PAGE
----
ily similar to those in nondemocratic and transitioning
cope. Second, the thorny issue of political reconciliation
settings (Guérini, Petry, and Crête, 2004), particularly
has been occasionally debated in Egypt since 2013, with,
after the ebb and flow of unsuccessful transitions take
however, no shortage of controversy. Whenever calls are
their toll. This is interesting theoretically because transi-
made for reconciliation with members of the Muslim
tions, at their core, promise better circumstances, both
Brotherhood (MB) or the Mubarak regime, for example,
politically and economically. When they fail to achieve
they face significant backlash from both sides of the divide.
progress, prejudices tend to emerge and blame games
We examined drivers of tolerance against this backdrop
dominate. The widening gaps between ideologically dif-
through conducting a survey experiment on a sample of
ferent groups encourage exclusionary discourse, feeding
1,800 adult Egyptians to test the impact of religious, eco-
into a cycle of intolerance, zero-sum political divisions,
nomic, and government endorsements on tolerance. Our
and possibly also political violence (van Dijk 1991,
purpose was to explore the conditions under which citizens
1993). Moreover, because of the soaring levels of uncer-
would be willing to extend certain political rights and lib-
tainty they entail, periods of change are also times of
erties to groups they identify as their least favored. We
deep political stress and social anxiety, which have both
found intriguing results on the priming effect of endorse-
been shown to contribute to high levels of intolerance
ments that stress the material benefits of tolerance.
(see Gibson and Gouws 2003).
The paper is divided into four subsequent sections.
In Egypt, post-2011 developments generated alarming
Section II presents the theoretical framework and the
levels of intolerance, perhaps across all political factions.
contribution of our work to relevant literature. Section III
Almost every group that has assumed power has tried to
explains the experimental design, and Section IV includes
exclude its political opponents. In 2011, the Supreme
the empirical analysis. Section V summarizes the main
Council of Armed Forces (SCAF), which ruled the coun-
findings and highlights the implications of our study.
try in the interim period after Mubarak’s overthrow, wel-
comed a court order to dissolve Mubarak’s former ruling
Drivers of Tolerance: Religious,
party, the National Democratic Party (NDP). Later that
Economic, or Government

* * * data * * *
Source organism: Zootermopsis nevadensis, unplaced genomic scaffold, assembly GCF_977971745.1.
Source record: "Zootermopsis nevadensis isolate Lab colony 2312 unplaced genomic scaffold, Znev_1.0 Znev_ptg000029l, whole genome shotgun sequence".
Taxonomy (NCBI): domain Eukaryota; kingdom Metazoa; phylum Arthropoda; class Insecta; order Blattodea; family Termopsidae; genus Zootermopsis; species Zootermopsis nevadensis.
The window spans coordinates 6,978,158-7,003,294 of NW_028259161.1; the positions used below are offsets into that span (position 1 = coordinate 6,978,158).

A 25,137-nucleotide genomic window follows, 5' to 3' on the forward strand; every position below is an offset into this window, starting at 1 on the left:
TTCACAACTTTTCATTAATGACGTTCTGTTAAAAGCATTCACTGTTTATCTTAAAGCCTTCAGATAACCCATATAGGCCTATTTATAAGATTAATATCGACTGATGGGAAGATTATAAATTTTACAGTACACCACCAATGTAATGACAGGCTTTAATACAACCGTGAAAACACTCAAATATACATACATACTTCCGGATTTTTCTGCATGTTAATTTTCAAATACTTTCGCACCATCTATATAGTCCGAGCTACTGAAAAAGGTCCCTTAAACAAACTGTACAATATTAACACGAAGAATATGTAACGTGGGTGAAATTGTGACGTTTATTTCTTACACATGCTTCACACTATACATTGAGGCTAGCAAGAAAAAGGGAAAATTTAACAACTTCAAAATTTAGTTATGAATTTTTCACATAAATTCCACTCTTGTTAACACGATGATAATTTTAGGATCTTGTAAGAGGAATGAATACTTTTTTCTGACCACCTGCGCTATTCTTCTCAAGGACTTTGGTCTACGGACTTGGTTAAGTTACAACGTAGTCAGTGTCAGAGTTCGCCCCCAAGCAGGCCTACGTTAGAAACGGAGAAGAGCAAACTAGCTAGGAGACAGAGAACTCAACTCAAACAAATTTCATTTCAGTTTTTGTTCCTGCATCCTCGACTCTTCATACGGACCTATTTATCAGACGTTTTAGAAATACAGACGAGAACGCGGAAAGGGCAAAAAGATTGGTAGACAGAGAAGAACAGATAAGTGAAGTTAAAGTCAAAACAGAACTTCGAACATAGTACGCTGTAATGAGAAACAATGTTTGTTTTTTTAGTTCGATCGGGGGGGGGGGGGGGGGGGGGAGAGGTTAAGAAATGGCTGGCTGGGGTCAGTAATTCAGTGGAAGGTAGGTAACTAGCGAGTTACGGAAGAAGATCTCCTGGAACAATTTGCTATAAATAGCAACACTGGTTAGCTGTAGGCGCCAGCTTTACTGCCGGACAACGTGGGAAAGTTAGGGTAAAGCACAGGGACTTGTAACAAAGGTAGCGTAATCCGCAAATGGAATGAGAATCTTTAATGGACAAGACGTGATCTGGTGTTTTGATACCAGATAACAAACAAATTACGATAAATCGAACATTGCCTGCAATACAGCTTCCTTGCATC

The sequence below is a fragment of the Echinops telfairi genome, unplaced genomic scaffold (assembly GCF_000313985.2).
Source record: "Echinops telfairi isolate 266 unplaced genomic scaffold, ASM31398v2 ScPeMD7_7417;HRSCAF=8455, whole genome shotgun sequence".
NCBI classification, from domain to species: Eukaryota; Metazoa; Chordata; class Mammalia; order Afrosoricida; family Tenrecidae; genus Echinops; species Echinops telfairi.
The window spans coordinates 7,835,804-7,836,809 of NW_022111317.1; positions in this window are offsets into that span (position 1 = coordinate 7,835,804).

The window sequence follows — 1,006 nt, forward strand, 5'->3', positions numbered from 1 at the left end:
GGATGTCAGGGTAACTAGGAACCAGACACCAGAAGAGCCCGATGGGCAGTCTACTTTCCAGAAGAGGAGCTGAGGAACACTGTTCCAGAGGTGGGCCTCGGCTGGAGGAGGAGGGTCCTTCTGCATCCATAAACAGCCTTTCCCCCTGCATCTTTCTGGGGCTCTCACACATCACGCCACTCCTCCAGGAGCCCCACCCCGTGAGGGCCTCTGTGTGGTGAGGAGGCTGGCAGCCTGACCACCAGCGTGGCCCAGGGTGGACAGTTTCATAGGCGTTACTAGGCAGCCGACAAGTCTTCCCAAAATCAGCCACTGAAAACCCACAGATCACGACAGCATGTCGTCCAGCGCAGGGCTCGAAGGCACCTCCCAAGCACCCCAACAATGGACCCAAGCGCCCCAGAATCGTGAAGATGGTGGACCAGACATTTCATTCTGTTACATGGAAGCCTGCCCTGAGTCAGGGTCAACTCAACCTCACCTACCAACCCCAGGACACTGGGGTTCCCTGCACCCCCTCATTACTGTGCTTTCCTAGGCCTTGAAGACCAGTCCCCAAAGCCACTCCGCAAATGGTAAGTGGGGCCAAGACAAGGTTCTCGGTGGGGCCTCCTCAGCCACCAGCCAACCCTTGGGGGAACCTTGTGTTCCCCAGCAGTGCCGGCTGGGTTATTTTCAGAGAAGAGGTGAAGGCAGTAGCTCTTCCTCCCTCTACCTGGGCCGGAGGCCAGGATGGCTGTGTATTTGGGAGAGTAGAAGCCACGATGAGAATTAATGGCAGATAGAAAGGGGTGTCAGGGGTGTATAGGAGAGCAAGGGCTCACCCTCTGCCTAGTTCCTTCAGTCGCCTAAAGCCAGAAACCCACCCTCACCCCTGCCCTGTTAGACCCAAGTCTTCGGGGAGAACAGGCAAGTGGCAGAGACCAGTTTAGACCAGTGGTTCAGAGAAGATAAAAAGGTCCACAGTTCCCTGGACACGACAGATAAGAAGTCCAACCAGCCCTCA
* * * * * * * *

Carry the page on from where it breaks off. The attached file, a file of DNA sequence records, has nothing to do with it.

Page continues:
year, it also sent strong signals to former Mubarak elites
not to contest the 2011–2012 parliamentary elections.
After a short honeymoon period with the revolutionary
Previous research on tolerance attitudes in democracies
youth movements, the SCAF started to defame them and
has looked at determinants of tolerance at the macro and
accuse them of being “agents of foreign powers.” A simi-
individual levels. Research emphasizing macro-level fac-
lar trajectory can be seen in the SCAF’s interactions with
tors has focused on democratic stability, federalism, and
the MB. Although in much of 2011, the SCAF-
ethnic heterogeneity (Peffley and Rohrschneider 2003).
Brotherhood relationship was mostly positive, when
Survey research, however, has been used to test tolerance
these dynamics changed SCAF was content to see the
mechanisms on the individual level and teased out some
Brotherhood’s primary candidate for the 2012 presiden-
interesting results. For instance, whereas an authoritarian
tial election disqualified from the race. Shortly before the
father–child relationship has been argued to culminate in
presidential election itself, the SCAF acted quickly to dis-
a disposition that depreciates the weak (Adorno et al.
solve the Brotherhood-dominated parliament on the basis
1950), education is thought to positively affect tolerance
of a Constitutional Court sentence.
through disseminating knowledge and information,
Under Mohamed Morsi’s rule, things did not look
thereby reducing prejudice (Stouffer 1955; Coenders and
much different, if not worse. A clause was added to the
Scheepers 2003). Contact with different groups, in turn,
then-new constitution to strip senior figures of the NDP
has been found to increase exposure to views different
of their political rights for ten years. The Brotherhood
from one’s own, helping individuals become aware of the
media machine publicly attacked journalists, judges, and
rationale of others (Mutz 2002; Pettigrew and Tropp
the liberal intelligentsia on the grounds of being either
2006). People who are more disposed to threat perception